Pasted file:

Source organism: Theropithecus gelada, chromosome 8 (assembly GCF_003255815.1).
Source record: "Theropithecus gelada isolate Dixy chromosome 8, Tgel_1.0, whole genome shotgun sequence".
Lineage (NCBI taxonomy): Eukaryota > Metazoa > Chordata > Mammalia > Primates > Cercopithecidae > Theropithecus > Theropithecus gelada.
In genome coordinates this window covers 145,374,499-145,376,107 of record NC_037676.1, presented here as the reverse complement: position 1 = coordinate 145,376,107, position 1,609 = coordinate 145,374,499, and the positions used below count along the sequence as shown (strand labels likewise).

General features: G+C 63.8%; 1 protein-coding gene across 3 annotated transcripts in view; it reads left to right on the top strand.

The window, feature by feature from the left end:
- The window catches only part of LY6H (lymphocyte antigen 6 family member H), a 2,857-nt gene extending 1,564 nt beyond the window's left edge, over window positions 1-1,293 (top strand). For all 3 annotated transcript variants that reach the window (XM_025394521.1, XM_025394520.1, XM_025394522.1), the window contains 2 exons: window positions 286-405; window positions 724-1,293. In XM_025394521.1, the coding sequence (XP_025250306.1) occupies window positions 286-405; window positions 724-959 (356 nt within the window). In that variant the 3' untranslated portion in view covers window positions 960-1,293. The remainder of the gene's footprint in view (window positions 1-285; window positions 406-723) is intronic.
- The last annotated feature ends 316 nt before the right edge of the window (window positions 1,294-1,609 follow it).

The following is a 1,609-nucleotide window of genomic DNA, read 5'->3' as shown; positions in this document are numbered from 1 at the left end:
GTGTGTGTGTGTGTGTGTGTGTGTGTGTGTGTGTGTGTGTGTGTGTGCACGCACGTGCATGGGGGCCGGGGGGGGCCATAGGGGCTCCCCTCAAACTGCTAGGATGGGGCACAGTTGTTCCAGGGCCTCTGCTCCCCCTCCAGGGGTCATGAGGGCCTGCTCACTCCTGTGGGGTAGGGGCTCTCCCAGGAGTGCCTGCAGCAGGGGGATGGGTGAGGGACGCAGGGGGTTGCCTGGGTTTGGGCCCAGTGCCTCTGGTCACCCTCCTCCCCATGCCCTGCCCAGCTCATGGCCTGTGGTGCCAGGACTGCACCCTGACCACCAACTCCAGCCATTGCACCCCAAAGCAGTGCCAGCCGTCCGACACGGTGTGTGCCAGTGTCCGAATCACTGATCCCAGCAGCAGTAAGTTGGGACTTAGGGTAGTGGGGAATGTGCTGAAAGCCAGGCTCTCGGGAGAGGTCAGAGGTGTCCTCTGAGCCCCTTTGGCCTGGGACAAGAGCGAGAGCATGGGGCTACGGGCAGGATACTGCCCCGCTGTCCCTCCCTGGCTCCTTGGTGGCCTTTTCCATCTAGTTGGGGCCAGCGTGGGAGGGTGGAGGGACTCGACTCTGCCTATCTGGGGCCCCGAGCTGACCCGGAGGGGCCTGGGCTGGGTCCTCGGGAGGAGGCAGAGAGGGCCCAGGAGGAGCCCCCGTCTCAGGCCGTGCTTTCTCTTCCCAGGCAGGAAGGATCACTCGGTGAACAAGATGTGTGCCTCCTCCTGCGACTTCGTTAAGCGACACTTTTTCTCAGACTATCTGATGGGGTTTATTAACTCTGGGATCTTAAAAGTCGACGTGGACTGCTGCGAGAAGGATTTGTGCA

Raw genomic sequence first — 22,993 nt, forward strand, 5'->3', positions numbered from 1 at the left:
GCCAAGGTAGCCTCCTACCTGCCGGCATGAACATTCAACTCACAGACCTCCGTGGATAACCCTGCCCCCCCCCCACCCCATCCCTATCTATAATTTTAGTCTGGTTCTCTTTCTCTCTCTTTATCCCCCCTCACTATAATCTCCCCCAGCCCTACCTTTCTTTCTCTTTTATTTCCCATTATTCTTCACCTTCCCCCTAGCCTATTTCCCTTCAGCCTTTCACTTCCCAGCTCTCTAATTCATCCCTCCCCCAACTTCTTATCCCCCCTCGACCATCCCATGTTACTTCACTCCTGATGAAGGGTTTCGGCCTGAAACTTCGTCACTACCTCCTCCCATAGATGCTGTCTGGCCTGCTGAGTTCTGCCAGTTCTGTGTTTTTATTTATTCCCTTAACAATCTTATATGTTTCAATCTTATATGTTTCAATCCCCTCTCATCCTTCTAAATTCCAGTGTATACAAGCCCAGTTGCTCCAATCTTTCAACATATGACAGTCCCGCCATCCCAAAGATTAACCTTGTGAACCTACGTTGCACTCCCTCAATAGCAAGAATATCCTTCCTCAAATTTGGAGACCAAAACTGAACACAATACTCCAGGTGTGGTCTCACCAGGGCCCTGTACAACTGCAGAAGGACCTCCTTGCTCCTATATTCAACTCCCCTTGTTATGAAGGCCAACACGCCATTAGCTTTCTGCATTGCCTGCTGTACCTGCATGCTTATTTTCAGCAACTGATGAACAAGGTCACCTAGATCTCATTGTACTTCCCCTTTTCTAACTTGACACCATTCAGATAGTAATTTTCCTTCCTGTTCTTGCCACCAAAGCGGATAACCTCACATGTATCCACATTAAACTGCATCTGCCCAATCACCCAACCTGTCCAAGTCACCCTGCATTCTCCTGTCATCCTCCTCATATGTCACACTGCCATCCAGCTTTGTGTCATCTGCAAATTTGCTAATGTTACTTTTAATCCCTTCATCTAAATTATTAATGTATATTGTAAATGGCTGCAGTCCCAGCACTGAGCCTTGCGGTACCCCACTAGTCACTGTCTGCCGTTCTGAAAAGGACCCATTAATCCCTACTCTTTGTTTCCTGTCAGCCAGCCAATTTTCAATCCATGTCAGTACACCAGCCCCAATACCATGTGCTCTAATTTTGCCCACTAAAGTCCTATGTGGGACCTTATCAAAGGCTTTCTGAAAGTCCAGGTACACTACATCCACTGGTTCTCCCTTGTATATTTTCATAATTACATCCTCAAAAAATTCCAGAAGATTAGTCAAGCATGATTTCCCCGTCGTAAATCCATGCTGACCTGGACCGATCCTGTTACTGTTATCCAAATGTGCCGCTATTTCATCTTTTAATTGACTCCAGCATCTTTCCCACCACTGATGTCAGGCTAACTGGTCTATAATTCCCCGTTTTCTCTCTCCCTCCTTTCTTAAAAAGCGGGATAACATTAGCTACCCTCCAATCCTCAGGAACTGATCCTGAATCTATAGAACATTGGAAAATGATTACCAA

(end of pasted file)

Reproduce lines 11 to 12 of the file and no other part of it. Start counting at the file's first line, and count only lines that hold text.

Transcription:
Raw genomic sequence first — 22,993 nt, forward strand, 5'->3', positions numbered from 1 at the left:
GCCAAGGTAGCCTCCTACCTGCCGGCATGAACATTCAACTCACAGACCTCCGTGGATAACCCTGCCCCCCCCCCACCCCATCCCTATCTATAATTTTAGTCTGGTTCTCTTTCTCTCTCTTTATCCCCCCTCACTATAATCTCCCCCAGCCCTACCTTTCTTTCTCTTTTATTTCCCATTATTCTTCACCTTCCCCCTAGCCTATTTCCCTTCAGCCTTTCACTTCCCAGCTCTCTAATTCATCCCTCCCCCAACTTCTTATCCCCCCTCGACCATCCCATGTTACTTCACTCCTGATGAAGGGTTTCGGCCTGAAACTTCGTCACTACCTCCTCCCATAGATGCTGTCTGGCCTGCTGAGTTCTGCCAGTTCTGTGTTTTTATTTATTCCCTTAACAATCTTATATGTTTCAATCTTATATGTTTCAATCCCCTCTCATCCTTCTAAATTCCAGTGTATACAAGCCCAGTTGCTCCAATCTTTCAACATATGACAGTCCCGCCATCCCAAAGATTAACCTTGTGAACCTACGTTGCACTCCCTCAATAGCAAGAATATCCTTCCTCAAATTTGGAGACCAAAACTGAACACAATACTCCAGGTGTGGTCTCACCAGGGCCCTGTACAACTGCAGAAGGACCTCCTTGCTCCTATATTCAACTCCCCTTGTTATGAAGGCCAACACGCCATTAGCTTTCTGCATTGCCTGCTGTACCTGCATGCTTATTTTCAGCAACTGATGAACAAGGTCACCTAGATCTCATTGTACTTCCCCTTTTCTAACTTGACACCATTCAGATAGTAATTTTCCTTCCTGTTCTTGCCACCAAAGCGGATAACCTCACATGTATCCACATTAAACTGCATCTGCCCAATCACCCAACCTGTCCAAGTCACCCTGCATTCTCCTGTCATCCTCCTCATATGTCACACTGCCATCCAGCTTTGTGTCATCTGCAAATTTGCTAATGTTACTTTTAATCCCTTCATCTAAATTATTAATGTATATTGTAAATGGCTGCAGTCCCAGCACTGAGCCTTGCGGTACCCCACTAGTCACTGTCTGCCGTTCTGAAAAGGACCCATTAATCCCTACTCTTTGTTTCCTGTCAGCCAGCCAATTTTCAATCCATGTCAGTACACCAGCCCCAATACCATGTGCTCTAATTTTGCCCACTAAAGTCCTATGTGGGACCTTATCAAAGGCTTTCTGAAAGTCCAGGTACACTACATCCACTGGTTCTCCCTTGTATATTTTCATAATTACATCCTCAAAAAATTCCAGAAGATTAGTCAAGCATGATTTCCCCGTCGTAAATCCATGCTGACCTGGACCGATCCTGTTACTGTTATCCAAATGTGCCGCTATTTCATCTTTTAATTGACTCCAGCATCTTTCCCACCACTGATGTCAGGCTAACTGGTCTATAATTCCCCGTTTTCTCTCTCCCTCCTTTCTTAAAAAGCGGGATAACATTAGCTACCCTCCAATCCTCAGGAACTGATCCTGAATCTATAGAACATTGGAAAATGATTACCAA